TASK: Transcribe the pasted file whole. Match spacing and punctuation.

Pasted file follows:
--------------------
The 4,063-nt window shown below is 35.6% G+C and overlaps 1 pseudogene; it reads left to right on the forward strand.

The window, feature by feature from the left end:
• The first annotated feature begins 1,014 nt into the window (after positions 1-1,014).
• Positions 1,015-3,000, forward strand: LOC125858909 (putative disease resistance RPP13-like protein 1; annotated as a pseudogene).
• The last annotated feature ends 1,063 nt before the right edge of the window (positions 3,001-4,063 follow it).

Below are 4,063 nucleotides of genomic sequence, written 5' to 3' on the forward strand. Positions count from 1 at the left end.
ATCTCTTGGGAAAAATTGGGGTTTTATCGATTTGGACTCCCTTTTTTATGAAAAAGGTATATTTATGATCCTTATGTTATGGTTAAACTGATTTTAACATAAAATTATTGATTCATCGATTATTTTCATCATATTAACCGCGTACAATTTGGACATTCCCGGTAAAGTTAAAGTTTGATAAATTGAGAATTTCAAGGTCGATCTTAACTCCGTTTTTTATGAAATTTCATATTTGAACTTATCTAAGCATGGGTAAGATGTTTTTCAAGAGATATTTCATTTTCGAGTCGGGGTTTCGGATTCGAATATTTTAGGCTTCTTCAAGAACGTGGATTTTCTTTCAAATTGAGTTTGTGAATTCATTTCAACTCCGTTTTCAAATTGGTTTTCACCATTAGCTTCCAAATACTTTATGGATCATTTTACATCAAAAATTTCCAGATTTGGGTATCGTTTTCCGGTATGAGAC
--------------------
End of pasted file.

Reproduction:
The 4,063-nt window shown below is 35.6% G+C and overlaps 1 pseudogene; it reads left to right on the forward strand.

The window, feature by feature from the left end:
• The first annotated feature begins 1,014 nt into the window (after positions 1-1,014).
• Positions 1,015-3,000, forward strand: LOC125858909 (putative disease resistance RPP13-like protein 1; annotated as a pseudogene).
• The last annotated feature ends 1,063 nt before the right edge of the window (positions 3,001-4,063 follow it).

Below are 4,063 nucleotides of genomic sequence, written 5' to 3' on the forward strand. Positions count from 1 at the left end.
ATCTCTTGGGAAAAATTGGGGTTTTATCGATTTGGACTCCCTTTTTTATGAAAAAGGTATATTTATGATCCTTATGTTATGGTTAAACTGATTTTAACATAAAATTATTGATTCATCGATTATTTTCATCATATTAACCGCGTACAATTTGGACATTCCCGGTAAAGTTAAAGTTTGATAAATTGAGAATTTCAAGGTCGATCTTAACTCCGTTTTTTATGAAATTTCATATTTGAACTTATCTAAGCATGGGTAAGATGTTTTTCAAGAGATATTTCATTTTCGAGTCGGGGTTTCGGATTCGAATATTTTAGGCTTCTTCAAGAACGTGGATTTTCTTTCAAATTGAGTTTGTGAATTCATTTCAACTCCGTTTTCAAATTGGTTTTCACCATTAGCTTCCAAATACTTTATGGATCATTTTACATCAAAAATTTCCAGATTTGGGTATCGTTTTCCGGTATGAGAC